Techniques and management practices are available to reduce air pollution caused by the emissions of heavy metals.
Combustion and industrial processes are the predominant anthropogenic sources of emissions of heavy metals into the atmosphere. Emissions of certain heavy metals are transported across national boundaries and may cause damage to ecosystems of environmental and economic importance and may have harmful effects on human health. Heavy metals are natural constituents of the Earth's crust and that many heavy metals in certain forms and appropriate concentrations are essential to life.
"Heavy metals" means those metals or, in some cases, metalloids which are stable and have a density greater than 4.5 g/cm3 and their compounds.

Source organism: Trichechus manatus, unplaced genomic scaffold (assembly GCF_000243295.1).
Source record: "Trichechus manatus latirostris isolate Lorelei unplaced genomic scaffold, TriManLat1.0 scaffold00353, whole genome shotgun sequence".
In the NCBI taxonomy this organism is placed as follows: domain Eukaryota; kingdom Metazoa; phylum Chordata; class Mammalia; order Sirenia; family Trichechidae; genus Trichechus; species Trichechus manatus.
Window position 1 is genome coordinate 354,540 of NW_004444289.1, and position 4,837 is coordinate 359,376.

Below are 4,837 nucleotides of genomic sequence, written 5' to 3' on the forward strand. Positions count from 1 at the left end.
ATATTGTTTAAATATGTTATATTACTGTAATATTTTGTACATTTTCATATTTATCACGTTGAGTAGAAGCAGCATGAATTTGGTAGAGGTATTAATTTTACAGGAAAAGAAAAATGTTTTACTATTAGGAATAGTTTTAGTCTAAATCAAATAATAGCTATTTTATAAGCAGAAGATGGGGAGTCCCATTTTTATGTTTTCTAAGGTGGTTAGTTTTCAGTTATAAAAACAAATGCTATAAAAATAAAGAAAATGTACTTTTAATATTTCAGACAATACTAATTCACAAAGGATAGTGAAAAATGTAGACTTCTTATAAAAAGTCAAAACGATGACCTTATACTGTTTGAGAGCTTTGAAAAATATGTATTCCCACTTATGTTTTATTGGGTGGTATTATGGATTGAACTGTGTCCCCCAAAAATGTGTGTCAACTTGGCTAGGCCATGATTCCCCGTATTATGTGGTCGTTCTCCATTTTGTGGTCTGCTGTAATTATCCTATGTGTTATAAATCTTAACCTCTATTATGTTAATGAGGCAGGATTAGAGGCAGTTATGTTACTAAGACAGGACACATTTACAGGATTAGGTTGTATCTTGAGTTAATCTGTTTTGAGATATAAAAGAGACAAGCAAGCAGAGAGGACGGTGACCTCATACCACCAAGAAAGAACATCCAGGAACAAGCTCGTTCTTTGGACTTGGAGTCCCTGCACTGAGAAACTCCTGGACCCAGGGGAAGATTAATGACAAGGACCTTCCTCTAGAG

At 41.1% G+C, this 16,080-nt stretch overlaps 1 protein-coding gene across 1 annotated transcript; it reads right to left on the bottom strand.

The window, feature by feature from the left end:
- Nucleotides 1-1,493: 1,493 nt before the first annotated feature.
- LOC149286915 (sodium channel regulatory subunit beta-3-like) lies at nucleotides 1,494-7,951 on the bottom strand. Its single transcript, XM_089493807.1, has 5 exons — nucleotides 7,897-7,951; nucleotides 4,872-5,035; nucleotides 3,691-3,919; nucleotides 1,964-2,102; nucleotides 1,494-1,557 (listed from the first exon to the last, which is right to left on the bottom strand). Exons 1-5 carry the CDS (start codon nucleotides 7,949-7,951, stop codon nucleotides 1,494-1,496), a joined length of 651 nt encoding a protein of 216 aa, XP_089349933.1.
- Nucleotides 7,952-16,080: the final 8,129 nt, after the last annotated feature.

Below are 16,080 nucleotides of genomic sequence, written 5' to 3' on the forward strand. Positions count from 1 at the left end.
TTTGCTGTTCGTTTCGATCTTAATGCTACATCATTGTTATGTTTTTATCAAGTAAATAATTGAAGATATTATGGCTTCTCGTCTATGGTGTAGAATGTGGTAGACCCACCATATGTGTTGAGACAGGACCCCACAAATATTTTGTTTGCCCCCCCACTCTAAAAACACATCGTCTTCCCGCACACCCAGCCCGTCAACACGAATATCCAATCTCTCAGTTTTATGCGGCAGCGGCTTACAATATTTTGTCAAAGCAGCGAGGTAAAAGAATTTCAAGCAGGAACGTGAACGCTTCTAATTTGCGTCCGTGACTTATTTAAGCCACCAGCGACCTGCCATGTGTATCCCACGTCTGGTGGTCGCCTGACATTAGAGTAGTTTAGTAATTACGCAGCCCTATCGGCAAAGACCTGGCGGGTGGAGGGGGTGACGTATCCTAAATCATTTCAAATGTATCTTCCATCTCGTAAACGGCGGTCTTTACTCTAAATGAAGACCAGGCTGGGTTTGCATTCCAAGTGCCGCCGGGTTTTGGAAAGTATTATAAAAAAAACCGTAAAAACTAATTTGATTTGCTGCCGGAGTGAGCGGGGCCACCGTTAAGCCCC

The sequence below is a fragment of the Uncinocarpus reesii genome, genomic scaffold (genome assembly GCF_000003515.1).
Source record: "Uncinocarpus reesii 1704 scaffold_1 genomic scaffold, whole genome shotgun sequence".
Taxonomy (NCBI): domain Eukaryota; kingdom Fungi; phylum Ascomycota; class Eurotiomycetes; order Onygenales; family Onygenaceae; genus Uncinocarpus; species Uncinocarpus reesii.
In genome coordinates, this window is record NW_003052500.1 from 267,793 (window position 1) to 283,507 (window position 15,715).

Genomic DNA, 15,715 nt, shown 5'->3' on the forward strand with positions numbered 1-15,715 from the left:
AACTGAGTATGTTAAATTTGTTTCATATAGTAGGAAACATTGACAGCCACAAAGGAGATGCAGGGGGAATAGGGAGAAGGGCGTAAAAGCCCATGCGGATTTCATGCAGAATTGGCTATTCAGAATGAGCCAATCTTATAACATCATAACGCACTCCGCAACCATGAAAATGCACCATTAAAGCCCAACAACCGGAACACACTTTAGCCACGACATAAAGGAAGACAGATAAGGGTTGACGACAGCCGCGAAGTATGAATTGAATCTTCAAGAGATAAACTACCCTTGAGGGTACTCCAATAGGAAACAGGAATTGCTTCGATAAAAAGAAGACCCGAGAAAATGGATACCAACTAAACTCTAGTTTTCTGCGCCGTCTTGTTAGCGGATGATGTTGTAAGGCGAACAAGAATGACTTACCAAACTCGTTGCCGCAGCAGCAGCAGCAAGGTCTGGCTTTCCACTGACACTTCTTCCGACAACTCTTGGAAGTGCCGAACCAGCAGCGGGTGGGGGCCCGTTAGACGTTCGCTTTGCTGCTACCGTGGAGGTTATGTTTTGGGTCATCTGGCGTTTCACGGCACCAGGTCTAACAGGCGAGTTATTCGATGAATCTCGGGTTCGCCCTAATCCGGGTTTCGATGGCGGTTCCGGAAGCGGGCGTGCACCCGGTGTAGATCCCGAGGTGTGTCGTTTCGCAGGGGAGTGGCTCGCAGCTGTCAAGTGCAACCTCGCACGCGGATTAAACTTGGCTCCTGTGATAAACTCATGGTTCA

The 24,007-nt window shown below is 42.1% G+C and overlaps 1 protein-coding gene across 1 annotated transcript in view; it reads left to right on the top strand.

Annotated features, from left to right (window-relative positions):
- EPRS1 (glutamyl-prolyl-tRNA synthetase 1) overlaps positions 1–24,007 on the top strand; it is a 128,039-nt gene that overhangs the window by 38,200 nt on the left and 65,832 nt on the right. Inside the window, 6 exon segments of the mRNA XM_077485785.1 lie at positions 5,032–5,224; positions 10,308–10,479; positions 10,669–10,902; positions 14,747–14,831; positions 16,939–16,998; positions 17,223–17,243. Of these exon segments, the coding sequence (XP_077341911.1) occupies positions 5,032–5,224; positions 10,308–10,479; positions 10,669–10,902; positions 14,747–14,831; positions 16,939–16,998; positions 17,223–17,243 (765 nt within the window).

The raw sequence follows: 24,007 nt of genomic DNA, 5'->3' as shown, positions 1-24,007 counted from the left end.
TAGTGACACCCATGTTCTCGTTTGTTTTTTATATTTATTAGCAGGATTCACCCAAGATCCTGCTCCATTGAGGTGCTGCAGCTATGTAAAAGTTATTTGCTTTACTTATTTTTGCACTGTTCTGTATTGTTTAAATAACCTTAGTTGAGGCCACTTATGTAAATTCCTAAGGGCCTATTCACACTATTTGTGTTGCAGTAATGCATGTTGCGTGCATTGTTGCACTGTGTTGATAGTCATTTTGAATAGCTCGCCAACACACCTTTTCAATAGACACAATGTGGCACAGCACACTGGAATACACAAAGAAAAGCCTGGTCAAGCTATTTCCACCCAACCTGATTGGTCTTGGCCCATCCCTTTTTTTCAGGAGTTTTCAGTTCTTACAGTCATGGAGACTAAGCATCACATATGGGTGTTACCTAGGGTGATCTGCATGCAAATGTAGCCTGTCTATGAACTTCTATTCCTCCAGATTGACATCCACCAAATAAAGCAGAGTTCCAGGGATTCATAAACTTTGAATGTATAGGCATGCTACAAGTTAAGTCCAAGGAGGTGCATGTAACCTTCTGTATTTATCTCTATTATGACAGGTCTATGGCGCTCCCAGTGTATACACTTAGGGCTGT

The Protocol to the 1979 Convention on long-range transboundary air pollution on heavy metals was executed on 24 June 1998 in Ã…rhus, (Denmark). It targets three particularly harmful metals: cadmium, lead and mercury. According to one of the basic obligations, Parties will have to reduce their emissions for these three metals below their levels in 1990 (or an alternative year between 1985 and 1995). The Protocol aims to cut emissions from industrial sources (iron and steel industry, non-ferrous metal industry), combustion processes (power generation, road transport) and waste incineration. It lays down stringent limit values for emissions from stationary sources and suggests best available techniques (BAT) for these sources, such as special filters or scrubbers for combustion sources or mercury-free processes. The Protocol requires Parties to phase out leaded petrol. It also introduces measures to lower heavy metal emissions from other products, such as mercury in batteries, and proposes the introduction of management measures for other mercury-containing products, such as electrical components (thermostats, switches), measuring devices (thermometers, manometers, barometers), fluorescent lamps, dental amalgam, pesticides and paint.